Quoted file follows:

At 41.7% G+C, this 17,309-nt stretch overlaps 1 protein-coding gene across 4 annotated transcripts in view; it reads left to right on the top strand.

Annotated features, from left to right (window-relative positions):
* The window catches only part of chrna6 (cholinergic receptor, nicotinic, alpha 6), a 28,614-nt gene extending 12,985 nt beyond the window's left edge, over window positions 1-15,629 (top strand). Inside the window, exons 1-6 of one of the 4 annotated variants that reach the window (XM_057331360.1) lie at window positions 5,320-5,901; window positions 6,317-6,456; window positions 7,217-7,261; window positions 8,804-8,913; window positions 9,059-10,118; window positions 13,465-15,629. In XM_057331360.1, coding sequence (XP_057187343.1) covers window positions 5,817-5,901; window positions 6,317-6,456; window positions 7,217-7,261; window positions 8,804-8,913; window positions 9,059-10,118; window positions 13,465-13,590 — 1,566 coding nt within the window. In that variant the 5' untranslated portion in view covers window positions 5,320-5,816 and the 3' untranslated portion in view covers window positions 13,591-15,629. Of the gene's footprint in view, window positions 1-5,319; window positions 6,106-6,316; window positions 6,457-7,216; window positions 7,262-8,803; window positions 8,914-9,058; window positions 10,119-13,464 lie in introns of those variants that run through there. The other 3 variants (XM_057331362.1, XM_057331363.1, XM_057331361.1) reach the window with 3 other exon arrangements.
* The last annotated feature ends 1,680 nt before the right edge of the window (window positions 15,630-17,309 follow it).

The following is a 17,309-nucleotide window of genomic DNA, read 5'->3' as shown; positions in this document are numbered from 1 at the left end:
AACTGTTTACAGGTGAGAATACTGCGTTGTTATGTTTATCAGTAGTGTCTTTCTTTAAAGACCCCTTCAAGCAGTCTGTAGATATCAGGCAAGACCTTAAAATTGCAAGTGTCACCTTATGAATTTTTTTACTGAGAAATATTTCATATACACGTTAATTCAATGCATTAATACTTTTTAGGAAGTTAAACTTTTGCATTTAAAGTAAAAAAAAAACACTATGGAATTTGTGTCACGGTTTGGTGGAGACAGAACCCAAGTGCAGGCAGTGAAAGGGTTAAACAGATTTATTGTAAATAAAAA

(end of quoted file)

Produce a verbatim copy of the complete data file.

At 41.7% G+C, this 17,309-nt stretch overlaps 1 protein-coding gene across 4 annotated transcripts in view; it reads left to right on the top strand.

Annotated features, from left to right (window-relative positions):
* The window catches only part of chrna6 (cholinergic receptor, nicotinic, alpha 6), a 28,614-nt gene extending 12,985 nt beyond the window's left edge, over window positions 1-15,629 (top strand). Inside the window, exons 1-6 of one of the 4 annotated variants that reach the window (XM_057331360.1) lie at window positions 5,320-5,901; window positions 6,317-6,456; window positions 7,217-7,261; window positions 8,804-8,913; window positions 9,059-10,118; window positions 13,465-15,629. In XM_057331360.1, coding sequence (XP_057187343.1) covers window positions 5,817-5,901; window positions 6,317-6,456; window positions 7,217-7,261; window positions 8,804-8,913; window positions 9,059-10,118; window positions 13,465-13,590 — 1,566 coding nt within the window. In that variant the 5' untranslated portion in view covers window positions 5,320-5,816 and the 3' untranslated portion in view covers window positions 13,591-15,629. Of the gene's footprint in view, window positions 1-5,319; window positions 6,106-6,316; window positions 6,457-7,216; window positions 7,262-8,803; window positions 8,914-9,058; window positions 10,119-13,464 lie in introns of those variants that run through there. The other 3 variants (XM_057331362.1, XM_057331363.1, XM_057331361.1) reach the window with 3 other exon arrangements.
* The last annotated feature ends 1,680 nt before the right edge of the window (window positions 15,630-17,309 follow it).

The following is a 17,309-nucleotide window of genomic DNA, read 5'->3' as shown; positions in this document are numbered from 1 at the left end:
AACTGTTTACAGGTGAGAATACTGCGTTGTTATGTTTATCAGTAGTGTCTTTCTTTAAAGACCCCTTCAAGCAGTCTGTAGATATCAGGCAAGACCTTAAAATTGCAAGTGTCACCTTATGAATTTTTTTACTGAGAAATATTTCATATACACGTTAATTCAATGCATTAATACTTTTTAGGAAGTTAAACTTTTGCATTTAAAGTAAAAAAAAAACACTATGGAATTTGTGTCACGGTTTGGTGGAGACAGAACCCAAGTGCAGGCAGTGAAAGGGTTAAACAGATTTATTGTAAATAAAAA